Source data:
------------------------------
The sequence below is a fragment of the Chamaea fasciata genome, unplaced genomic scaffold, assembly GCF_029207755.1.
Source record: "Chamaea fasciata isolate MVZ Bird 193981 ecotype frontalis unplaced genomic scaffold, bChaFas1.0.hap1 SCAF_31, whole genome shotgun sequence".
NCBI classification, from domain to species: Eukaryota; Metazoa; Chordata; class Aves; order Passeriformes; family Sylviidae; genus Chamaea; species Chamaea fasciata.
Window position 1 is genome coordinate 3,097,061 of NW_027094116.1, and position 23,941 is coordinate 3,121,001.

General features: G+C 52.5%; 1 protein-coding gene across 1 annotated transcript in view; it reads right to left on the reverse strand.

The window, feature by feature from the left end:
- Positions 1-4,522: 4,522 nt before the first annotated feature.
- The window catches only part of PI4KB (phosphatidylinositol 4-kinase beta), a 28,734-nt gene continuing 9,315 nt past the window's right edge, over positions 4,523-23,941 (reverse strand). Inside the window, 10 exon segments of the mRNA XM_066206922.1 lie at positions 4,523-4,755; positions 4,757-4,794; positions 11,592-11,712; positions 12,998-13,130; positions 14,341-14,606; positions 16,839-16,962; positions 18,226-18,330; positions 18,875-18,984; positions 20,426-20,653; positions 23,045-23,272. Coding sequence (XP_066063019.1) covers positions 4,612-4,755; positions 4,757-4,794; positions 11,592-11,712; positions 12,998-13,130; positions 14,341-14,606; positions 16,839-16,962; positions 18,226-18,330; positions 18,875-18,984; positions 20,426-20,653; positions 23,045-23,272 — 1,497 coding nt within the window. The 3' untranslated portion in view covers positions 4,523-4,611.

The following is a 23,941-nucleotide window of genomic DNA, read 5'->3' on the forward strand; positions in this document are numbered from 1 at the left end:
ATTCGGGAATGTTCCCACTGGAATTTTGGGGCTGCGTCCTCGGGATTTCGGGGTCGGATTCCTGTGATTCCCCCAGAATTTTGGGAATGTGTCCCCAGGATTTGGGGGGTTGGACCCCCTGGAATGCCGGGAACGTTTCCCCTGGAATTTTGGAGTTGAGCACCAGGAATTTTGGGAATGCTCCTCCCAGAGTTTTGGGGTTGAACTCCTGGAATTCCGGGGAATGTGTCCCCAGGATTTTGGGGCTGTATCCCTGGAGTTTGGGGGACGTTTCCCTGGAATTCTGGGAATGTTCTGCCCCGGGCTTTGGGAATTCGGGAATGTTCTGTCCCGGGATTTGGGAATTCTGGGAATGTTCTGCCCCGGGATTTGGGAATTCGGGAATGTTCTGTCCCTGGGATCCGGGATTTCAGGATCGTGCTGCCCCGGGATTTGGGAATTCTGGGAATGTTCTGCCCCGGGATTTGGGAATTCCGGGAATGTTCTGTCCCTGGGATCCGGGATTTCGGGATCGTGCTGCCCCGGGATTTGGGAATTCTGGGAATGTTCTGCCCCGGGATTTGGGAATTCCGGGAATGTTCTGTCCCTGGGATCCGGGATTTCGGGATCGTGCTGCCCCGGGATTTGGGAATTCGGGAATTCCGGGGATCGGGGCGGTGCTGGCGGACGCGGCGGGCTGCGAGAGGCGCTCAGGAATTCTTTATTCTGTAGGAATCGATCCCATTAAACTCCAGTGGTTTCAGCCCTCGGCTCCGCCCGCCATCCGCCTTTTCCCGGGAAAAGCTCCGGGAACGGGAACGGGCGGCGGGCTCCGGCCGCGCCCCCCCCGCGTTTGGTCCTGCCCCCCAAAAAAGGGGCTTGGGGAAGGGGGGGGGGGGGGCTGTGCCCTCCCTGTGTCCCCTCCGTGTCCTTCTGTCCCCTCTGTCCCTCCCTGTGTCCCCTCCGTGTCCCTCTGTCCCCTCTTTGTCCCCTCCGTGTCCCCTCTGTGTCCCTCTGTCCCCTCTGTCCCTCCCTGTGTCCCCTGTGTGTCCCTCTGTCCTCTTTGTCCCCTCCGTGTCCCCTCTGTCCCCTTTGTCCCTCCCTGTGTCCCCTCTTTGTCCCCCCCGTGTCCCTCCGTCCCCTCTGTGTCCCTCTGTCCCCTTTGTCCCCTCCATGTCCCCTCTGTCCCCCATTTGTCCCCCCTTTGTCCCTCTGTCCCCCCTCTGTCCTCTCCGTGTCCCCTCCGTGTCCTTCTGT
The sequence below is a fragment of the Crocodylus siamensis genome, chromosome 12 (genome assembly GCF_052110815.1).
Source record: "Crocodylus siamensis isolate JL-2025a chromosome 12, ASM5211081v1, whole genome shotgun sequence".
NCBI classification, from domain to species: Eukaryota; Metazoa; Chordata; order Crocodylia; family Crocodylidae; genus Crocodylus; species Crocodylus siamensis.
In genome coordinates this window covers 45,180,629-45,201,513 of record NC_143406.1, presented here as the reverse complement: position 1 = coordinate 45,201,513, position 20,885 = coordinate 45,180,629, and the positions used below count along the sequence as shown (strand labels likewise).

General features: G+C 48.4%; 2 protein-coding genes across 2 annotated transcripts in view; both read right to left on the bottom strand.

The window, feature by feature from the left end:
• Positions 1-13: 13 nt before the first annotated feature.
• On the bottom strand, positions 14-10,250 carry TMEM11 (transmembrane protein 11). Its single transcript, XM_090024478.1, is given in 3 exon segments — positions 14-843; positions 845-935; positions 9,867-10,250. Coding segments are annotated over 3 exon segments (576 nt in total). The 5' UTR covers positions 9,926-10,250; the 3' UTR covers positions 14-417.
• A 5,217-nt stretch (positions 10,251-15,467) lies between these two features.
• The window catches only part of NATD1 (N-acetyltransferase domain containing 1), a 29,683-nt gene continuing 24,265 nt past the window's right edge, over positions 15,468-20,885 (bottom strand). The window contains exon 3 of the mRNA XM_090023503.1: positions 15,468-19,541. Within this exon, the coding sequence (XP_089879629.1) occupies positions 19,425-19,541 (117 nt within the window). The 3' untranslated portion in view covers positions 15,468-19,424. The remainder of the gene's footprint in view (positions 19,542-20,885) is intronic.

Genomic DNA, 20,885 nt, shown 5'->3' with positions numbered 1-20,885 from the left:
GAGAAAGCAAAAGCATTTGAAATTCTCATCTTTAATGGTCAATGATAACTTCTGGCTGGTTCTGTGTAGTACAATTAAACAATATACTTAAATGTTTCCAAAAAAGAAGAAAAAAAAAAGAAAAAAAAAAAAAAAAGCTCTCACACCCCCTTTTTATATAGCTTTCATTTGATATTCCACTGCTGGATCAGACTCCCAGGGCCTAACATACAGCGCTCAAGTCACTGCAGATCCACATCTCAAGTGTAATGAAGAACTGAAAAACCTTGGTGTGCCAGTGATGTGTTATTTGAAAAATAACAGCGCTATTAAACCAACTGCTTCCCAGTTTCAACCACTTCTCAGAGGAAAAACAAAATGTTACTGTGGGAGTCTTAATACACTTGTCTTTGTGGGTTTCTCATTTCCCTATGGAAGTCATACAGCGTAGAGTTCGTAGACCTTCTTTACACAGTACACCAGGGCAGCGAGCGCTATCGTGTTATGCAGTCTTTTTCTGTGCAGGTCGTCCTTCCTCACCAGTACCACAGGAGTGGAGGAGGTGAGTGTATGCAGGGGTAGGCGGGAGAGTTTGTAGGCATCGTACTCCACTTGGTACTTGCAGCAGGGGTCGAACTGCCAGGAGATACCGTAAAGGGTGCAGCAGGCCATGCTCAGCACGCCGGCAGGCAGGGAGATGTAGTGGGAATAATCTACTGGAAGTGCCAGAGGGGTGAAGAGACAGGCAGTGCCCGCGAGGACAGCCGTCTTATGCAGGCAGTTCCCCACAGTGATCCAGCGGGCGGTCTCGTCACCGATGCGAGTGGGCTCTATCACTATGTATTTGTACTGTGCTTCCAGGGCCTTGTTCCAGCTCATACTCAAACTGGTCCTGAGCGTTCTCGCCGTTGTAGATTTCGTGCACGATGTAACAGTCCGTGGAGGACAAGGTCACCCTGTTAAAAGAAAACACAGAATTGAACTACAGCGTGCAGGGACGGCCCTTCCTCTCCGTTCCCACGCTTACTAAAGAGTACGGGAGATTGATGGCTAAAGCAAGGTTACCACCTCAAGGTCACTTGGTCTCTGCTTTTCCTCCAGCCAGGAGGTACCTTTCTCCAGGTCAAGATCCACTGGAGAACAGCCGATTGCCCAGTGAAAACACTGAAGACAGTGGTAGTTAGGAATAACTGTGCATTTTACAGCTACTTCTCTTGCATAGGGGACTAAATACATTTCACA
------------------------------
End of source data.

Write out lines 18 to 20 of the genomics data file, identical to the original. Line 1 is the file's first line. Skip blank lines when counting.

• On the bottom strand, positions 14-10,250 carry TMEM11 (transmembrane protein 11). Its single transcript, XM_090024478.1, is given in 3 exon segments — positions 14-843; positions 845-935; positions 9,867-10,250. Coding segments are annotated over 3 exon segments (576 nt in total). The 5' UTR covers positions 9,926-10,250; the 3' UTR covers positions 14-417.
• A 5,217-nt stretch (positions 10,251-15,467) lies between these two features.
• The window catches only part of NATD1 (N-acetyltransferase domain containing 1), a 29,683-nt gene continuing 24,265 nt past the window's right edge, over positions 15,468-20,885 (bottom strand). The window contains exon 3 of the mRNA XM_090023503.1: positions 15,468-19,541. Within this exon, the coding sequence (XP_089879629.1) occupies positions 19,425-19,541 (117 nt within the window). The 3' untranslated portion in view covers positions 15,468-19,424. The remainder of the gene's footprint in view (positions 19,542-20,885) is intronic.